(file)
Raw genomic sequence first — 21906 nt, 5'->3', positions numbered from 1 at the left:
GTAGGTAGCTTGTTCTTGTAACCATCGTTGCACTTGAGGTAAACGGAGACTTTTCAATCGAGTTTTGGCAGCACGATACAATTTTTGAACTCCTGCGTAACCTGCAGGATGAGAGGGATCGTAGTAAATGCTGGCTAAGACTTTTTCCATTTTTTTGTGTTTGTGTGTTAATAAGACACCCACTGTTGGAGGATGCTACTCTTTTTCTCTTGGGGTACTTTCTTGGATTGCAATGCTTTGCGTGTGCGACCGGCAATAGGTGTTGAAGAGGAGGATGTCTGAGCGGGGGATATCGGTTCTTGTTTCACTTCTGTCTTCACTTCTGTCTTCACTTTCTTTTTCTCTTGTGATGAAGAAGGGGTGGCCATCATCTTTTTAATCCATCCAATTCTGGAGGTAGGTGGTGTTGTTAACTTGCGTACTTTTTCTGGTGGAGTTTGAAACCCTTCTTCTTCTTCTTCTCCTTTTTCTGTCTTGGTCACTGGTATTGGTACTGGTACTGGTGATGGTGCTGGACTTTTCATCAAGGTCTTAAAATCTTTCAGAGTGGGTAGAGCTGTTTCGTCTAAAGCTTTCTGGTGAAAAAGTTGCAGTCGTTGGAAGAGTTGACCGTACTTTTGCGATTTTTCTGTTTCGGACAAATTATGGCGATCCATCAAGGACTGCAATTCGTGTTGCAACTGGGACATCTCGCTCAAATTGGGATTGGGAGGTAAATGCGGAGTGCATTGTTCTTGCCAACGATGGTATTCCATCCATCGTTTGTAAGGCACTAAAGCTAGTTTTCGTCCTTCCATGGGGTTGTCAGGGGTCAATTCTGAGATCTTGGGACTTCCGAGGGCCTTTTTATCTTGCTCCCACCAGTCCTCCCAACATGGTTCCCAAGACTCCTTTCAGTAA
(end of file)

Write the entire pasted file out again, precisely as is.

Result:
Raw genomic sequence first — 21906 nt, 5'->3', positions numbered from 1 at the left:
GTAGGTAGCTTGTTCTTGTAACCATCGTTGCACTTGAGGTAAACGGAGACTTTTCAATCGAGTTTTGGCAGCACGATACAATTTTTGAACTCCTGCGTAACCTGCAGGATGAGAGGGATCGTAGTAAATGCTGGCTAAGACTTTTTCCATTTTTTTGTGTTTGTGTGTTAATAAGACACCCACTGTTGGAGGATGCTACTCTTTTTCTCTTGGGGTACTTTCTTGGATTGCAATGCTTTGCGTGTGCGACCGGCAATAGGTGTTGAAGAGGAGGATGTCTGAGCGGGGGATATCGGTTCTTGTTTCACTTCTGTCTTCACTTCTGTCTTCACTTTCTTTTTCTCTTGTGATGAAGAAGGGGTGGCCATCATCTTTTTAATCCATCCAATTCTGGAGGTAGGTGGTGTTGTTAACTTGCGTACTTTTTCTGGTGGAGTTTGAAACCCTTCTTCTTCTTCTTCTCCTTTTTCTGTCTTGGTCACTGGTATTGGTACTGGTACTGGTGATGGTGCTGGACTTTTCATCAAGGTCTTAAAATCTTTCAGAGTGGGTAGAGCTGTTTCGTCTAAAGCTTTCTGGTGAAAAAGTTGCAGTCGTTGGAAGAGTTGACCGTACTTTTGCGATTTTTCTGTTTCGGACAAATTATGGCGATCCATCAAGGACTGCAATTCGTGTTGCAACTGGGACATCTCGCTCAAATTGGGATTGGGAGGTAAATGCGGAGTGCATTGTTCTTGCCAACGATGGTATTCCATCCATCGTTTGTAAGGCACTAAAGCTAGTTTTCGTCCTTCCATGGGGTTGTCAGGGGTCAATTCTGAGATCTTGGGACTTCCGAGGGCCTTTTTATCTTGCTCCCACCAGTCCTCCCAACATGGTTCCCAAGACTCCTTTCAGTAA